Children learn through play. As an occupational therapist who works with children and youth, I use games and toys almost every day to help develop important cognitive, visual perceptual, motor, sensory, social, play and leisure skills. While many different types of activities can be used in therapy, this blog focuses on off-the-shelf games and toys that are accessible to most. Whether you are a therapist, parent, teacher, or a game lover like me, I hope you discover something useful while you are here. Learn a different way to play a game you already own or discover a new game for your next family game night. Either way, just go play. It's good for you!

The OT Magazine named The Playful Otter one of the Top 5 Pediatric OT Blogs.

Thursday, October 26, 2017

Hot Hoops

A basketball game that kids at different levels can play together.

Work on eye-hand coordination, finger isolation, manual dexterity,executive functioning skills, visual tracking, grading pressure, play and leisure exploration and participation

In the box: 1 plastic basketball game (2 sides, one piece), 4 balls

It is always my intention, no matter the limitations, to find activities that appeal to each individual and that they will engage in willingly. This is much harder for some people than others, but this is one of those games that I have used successfully with individuals across a spectrum of abilities. It is a tabletop basketball game. There are two separate sides across from each other. You place the ball on the blue lever, aim for the basket, and pull down on the lever. When you take your finger off the lever, the basketball will fly into the air. It typically stays within the confines of the orange borders, unless you pull all the way down and pull your finger off really quick. So there is some grading necessary to get it right to the basket. If it sinks into the basket, it will roll out onto the other players side. So as players make baskets, the balls are fed back and forth so that you can keep playing. If the ball does not go into the basket, it will roll back toward you so you can try again. The "floor" on each side is slanted downward so that the balls automatically roll back to the player.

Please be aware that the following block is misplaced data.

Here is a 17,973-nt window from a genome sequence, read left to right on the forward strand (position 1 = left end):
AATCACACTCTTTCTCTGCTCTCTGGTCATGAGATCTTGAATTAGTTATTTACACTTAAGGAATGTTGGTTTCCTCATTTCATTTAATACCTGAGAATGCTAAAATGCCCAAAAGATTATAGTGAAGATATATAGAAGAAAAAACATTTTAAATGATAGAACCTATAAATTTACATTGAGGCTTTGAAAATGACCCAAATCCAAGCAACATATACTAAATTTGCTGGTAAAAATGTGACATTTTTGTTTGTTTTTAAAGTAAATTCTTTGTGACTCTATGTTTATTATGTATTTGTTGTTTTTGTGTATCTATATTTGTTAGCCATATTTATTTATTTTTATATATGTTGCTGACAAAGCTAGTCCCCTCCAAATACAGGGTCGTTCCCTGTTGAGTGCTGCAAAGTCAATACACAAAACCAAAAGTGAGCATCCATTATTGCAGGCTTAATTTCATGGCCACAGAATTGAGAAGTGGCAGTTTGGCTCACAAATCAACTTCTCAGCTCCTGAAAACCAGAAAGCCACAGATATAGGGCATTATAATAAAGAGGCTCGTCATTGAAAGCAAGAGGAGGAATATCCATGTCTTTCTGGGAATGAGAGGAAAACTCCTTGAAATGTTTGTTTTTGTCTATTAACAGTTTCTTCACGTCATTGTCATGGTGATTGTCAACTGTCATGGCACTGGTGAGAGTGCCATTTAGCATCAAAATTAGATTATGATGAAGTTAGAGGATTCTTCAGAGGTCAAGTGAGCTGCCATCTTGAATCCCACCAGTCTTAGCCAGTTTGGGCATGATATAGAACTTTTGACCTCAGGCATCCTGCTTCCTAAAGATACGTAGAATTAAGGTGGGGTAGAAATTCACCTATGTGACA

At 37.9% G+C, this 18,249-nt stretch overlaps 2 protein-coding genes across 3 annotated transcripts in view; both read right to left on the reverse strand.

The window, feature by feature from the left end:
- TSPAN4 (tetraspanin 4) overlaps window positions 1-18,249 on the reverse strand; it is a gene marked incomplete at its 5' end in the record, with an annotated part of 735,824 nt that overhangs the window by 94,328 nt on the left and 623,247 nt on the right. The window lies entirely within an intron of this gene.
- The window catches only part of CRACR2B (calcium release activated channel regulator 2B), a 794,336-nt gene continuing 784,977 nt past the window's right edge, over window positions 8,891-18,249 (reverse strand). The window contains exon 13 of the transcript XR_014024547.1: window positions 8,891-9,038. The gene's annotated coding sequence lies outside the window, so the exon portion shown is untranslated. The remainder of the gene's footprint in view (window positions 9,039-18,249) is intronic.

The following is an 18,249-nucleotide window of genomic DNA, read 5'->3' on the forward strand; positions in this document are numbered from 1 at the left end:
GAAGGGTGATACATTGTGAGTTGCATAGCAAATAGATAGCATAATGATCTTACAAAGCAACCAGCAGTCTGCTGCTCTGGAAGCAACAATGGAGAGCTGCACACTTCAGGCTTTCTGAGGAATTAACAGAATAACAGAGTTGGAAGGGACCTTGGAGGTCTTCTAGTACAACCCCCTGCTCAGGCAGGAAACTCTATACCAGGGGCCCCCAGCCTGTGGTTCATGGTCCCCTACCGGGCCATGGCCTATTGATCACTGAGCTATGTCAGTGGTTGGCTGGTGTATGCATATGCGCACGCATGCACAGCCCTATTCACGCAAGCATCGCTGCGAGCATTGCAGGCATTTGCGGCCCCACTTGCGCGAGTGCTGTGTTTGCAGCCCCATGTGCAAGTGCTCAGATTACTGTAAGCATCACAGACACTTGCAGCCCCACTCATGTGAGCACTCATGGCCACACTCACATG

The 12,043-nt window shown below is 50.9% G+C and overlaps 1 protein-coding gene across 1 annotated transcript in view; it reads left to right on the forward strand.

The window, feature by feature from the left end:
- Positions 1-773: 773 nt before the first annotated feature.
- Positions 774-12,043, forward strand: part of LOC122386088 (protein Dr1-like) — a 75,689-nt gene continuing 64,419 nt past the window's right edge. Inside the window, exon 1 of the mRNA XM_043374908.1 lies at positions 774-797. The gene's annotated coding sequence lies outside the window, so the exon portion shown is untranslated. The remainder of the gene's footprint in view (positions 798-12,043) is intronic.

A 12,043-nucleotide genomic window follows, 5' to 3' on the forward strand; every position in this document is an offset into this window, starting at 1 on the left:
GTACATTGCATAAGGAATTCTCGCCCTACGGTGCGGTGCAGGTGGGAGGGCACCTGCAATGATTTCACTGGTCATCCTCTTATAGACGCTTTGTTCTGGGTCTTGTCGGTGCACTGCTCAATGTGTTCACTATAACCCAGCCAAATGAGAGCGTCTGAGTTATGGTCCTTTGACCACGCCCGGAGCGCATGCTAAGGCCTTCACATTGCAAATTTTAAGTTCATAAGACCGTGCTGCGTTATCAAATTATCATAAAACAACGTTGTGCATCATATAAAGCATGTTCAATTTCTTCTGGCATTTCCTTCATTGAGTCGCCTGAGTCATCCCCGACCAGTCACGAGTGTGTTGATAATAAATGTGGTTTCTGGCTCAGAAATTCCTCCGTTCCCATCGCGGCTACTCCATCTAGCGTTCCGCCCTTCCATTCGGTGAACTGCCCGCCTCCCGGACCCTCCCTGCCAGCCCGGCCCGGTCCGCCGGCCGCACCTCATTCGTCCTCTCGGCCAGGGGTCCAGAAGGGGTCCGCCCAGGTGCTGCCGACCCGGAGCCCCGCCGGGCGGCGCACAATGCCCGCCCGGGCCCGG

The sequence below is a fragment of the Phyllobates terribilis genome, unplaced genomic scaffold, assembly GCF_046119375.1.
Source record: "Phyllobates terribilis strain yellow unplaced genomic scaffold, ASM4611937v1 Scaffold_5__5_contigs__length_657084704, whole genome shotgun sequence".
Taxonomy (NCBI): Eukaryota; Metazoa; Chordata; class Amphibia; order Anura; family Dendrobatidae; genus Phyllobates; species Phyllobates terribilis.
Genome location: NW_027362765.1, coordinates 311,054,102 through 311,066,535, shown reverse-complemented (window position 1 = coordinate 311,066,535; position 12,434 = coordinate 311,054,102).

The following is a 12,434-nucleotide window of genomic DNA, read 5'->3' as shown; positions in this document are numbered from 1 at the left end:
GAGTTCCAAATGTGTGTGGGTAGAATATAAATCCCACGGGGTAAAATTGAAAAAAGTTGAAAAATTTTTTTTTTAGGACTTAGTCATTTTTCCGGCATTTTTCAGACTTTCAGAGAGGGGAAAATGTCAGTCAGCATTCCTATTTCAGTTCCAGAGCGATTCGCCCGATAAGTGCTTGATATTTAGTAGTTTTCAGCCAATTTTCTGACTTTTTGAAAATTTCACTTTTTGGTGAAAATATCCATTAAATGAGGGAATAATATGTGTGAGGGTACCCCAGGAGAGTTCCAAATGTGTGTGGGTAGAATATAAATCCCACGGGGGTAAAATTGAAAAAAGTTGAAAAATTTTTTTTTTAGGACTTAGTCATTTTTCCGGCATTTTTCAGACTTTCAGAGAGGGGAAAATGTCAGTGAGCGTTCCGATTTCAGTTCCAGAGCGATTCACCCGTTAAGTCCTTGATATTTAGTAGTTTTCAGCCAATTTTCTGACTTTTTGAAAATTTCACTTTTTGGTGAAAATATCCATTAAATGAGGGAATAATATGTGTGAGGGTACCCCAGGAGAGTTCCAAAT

The blue lever that the ball is sitting on in the image above does move back and forth a little so that you can aim. The basketballs are lightweight and hollow and there is a compartment on the bottom of the game to store them in.  Both sides of the game fold up and you can carry it by the blue handle on the top without the box. It's a fun game and does not take a lot of talent to play. Siblings at different cognitive levels have enjoyed playing this together and it does not involve much social interaction, as each player is playing on his own side.

If you are interested in purchasing this item or just want more information, click on the image below.


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